Meanwhile, “Cré mardi” is my favorite LVN song sung by Nicolas Boulerice, the hurdy gurdy player, so far. This thing’s in G, which is about as friendly a key as you can get. I was able to more or less pick out the first half (where they’re all doing call and response vocals) on the piccolo; the second half is harder, where they’re going into the mouth rhythm and Olivier Demers is echoing them on the fiddle. The tune is called “La turlette du rang des Sloan” according to the album this song comes from, but Googling for that basically gets me hits about that exact track on that exact album. TunePal doesn’t know it either. So I guess I get to figure this thing out the way a proper traditional musician should: BY EAR. 😉 Fun!

Also, as soon as I can figure out how to say “my fandom plays bouzouki” in French, I am totally going to have a Simon icon. Possibly also Nico, because the hurdy gurdy is AWESOME. And very possibly also Olivier’s stompy!feet, because that’s +20 to Awesome on top of his being a fiddle player. \0/

On a final (not related to Le Vent du Nord) note–HA, I have in fact managed to get “Banish Misfortune” into my brain enough that I can stumble through it without consulting Matt’s PDF of session tunes! Now if I can do this again on my octave mandolin, that’d rock.

Great Big Sea, Music

Bring out your Great Big Sea videos!

People, I am experiencing a potentially life-changing event here. I ain’t up to GBS levels of fangirling on Le Vent du Nord quite yet, but those lads from Quebec now very well and thoroughly have my attention, and it’s very significant that at an earlier point today, the number of LVN fan videos I’d added to my YouTube playlist had in fact outnumbered the Great Big Sea videos!

And that, my friends, is pure crazytalk. The lovely Monsieur Beaudry is laying down a very, very compelling case. But this is THE HONOR OF THE DOYLE at stake here. So I put out a call on Twitter and Facebook and Google Plus for people to hit me with their favorite GBS vids on YouTube–and I now repeat that call here! Link me up with your favorite Great Big Sea vids, people! Bonus points if they’re from shows I actually attended!

Remembering that userinfoangelina_zooma had pointed me at a vid of hers I’d never looked at, I finally looked at that tonight. And I gotta tell you, you have never heard “Cod Liver Oil” until you have heard it performed by Murray Foster. Behold!

And for the record, yes, C minor IS the key of someone who’s been drinking until five-thirty. ;>


Back to the eight-stringed path

This post starts, like many of my days do, with the Handsomest of Marketboys yakkin’ at me the other day on my morning walk through the market. I was, I believe, telling him about my forthcoming furlough, in which I shall be not only taking time off from work but also from the Internet–so it’ll be me, my writing, my userinfosolarbird, and my guitar. He told me by way of reply that if I ever wanted a thousand-dollar Stratocaster, I should let him know.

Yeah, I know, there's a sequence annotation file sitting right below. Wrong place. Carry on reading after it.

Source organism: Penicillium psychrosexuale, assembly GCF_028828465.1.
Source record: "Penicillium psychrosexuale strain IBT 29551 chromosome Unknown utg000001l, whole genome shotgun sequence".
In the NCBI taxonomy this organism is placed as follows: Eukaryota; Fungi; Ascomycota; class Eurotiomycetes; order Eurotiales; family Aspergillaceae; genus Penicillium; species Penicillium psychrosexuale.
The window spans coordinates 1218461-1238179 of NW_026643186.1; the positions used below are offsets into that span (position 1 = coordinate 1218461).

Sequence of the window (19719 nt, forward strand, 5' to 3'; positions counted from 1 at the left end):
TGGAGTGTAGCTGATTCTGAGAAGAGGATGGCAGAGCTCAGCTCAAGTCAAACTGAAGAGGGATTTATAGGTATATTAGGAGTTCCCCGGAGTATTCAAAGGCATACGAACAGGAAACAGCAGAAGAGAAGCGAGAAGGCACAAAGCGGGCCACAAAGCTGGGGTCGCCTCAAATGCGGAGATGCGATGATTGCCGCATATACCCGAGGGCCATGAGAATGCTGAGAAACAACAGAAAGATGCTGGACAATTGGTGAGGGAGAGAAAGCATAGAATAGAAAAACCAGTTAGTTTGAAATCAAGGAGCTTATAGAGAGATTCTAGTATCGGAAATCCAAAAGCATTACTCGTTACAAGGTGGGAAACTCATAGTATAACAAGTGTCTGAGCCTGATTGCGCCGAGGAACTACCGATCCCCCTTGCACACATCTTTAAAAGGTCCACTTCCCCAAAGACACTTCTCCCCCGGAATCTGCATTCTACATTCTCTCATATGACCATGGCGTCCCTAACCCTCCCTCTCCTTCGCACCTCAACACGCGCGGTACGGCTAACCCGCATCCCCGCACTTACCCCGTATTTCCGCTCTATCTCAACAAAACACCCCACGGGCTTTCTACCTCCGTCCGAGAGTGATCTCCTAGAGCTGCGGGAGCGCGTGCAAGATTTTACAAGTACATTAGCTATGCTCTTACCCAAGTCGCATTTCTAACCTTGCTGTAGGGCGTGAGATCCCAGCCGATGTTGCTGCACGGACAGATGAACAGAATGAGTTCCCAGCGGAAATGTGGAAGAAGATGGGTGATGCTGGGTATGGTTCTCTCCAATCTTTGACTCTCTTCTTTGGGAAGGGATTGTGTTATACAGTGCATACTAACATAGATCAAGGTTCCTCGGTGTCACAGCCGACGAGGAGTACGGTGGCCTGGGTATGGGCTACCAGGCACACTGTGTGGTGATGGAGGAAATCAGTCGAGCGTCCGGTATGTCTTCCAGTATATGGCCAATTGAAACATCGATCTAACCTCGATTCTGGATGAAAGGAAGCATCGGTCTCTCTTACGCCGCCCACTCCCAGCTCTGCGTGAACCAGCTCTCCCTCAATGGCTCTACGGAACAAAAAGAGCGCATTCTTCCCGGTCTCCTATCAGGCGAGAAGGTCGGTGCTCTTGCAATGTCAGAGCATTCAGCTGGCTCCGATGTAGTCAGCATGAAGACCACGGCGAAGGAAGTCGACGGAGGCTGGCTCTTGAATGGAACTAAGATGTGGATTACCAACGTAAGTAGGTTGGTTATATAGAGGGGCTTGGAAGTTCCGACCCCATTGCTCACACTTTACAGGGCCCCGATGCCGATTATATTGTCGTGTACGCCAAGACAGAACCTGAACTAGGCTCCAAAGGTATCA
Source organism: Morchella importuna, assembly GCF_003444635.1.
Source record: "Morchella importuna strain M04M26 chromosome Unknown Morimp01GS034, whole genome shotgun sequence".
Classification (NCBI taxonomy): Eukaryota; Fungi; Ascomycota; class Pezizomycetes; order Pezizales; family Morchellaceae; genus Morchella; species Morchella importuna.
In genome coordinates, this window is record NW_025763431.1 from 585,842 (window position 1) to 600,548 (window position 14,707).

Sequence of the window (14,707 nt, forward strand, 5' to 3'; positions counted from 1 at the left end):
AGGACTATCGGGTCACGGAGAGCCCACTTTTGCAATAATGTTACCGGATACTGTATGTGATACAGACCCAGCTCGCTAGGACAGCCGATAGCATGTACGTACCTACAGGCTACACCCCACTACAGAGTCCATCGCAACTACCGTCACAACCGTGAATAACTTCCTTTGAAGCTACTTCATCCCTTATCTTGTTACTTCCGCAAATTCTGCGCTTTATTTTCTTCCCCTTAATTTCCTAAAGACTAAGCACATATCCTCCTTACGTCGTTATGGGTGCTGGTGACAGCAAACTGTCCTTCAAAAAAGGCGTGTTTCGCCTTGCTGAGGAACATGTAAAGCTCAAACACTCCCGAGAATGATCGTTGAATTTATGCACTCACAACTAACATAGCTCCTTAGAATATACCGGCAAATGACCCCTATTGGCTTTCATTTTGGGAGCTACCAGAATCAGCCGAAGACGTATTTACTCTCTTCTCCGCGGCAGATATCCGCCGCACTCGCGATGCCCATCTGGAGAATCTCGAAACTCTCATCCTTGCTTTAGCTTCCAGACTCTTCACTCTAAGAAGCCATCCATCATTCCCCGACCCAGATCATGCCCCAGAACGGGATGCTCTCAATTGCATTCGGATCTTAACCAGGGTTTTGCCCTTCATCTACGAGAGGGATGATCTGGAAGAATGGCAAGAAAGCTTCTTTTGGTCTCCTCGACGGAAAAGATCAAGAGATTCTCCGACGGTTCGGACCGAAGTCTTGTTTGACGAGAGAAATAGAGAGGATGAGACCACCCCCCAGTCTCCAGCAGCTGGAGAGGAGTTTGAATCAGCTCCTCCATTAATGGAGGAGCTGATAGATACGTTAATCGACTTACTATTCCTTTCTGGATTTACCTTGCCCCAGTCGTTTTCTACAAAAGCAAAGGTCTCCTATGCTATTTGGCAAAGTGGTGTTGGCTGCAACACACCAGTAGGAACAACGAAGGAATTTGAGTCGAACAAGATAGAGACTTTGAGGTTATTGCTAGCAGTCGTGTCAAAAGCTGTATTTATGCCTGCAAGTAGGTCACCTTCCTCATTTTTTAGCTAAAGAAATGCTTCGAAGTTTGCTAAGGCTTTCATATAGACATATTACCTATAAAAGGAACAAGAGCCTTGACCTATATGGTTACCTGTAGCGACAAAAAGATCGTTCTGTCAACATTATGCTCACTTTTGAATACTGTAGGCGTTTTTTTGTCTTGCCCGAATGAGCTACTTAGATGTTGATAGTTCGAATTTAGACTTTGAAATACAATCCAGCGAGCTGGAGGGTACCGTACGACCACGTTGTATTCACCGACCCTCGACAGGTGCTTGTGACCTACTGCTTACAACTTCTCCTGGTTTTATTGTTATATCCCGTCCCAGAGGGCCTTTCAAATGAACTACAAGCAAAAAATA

Now this gave me pause for a couple of reasons. One, I already kinda knew that the HofM seemed to have a bit of musical inclination; I’ve heard him sing a time or two off the top of his head. Two, Jesus Jumping Christ on a pogostick, if you’ve got a thousand-dollar Strat sitting around and you’re not playing it, you are doing it a sore injustice. (Said the owner of a near-thousand-dollar Taylor 210, who is very conscious of the General STERNLY awaiting her return to him.)

So I told him I had no need of another guitar, since I had two, and he should be playing his!

Which of course sent me down the path of remembering I haven’t been playing my guitar much lately–not out of lack of interest, but because of change in focus at session. In the back of my brain, though, I’ve been pondering that I’ve got all these other songbooks and things, and other instruments, and it’d be nice to bring at least one other instrument with me to session that I could pair up with the piccolo to trade off between. Maybe not the General since the General’s too much instrument when I’m really playing him and he’s really more of a I WANT TO COMMAND THE RHYTHM LINE instrument anyway, at least in my hands. Which is not what I want to use the General for when I’m in a session.

Bring in Le Monsieur Beaudry and his bouzouki. As I’m looking through Le Vent du Nord’s site gallery tonight, I’m thinking–y’know what, I’ve got a goddamn bouzouki myself. AND an octave mandolin, neither of which have been played much in the last few years. So I tuned up both Autumn and Spring tonight, and looked in my mandolin fakebook, and lo and behold, there is “Banish Misfortune” waiting for me to start playing with it. It’s a slightly different arrangement than what we’ve been doing in session, but that is entirely okay. This is where my fledgling “pay attention to what my fellow session players are doing” powers can start activating!

Tried playing both Autumn and Spring tonight and realized that right now, Autumn’s fret spacing feels more comfortable to me, possibly because I’ve been more used to the General lately so I’ve been used to a narrower neck. So when Dara and I have our off-weeks for session practice, I’m going to start spending time on Autumn as well as with Shine, who will remain my primary session instrument for the time being.

I feel very good about this plan. \0/

Quebecois Music

Pretty bouzouki player pics achieved!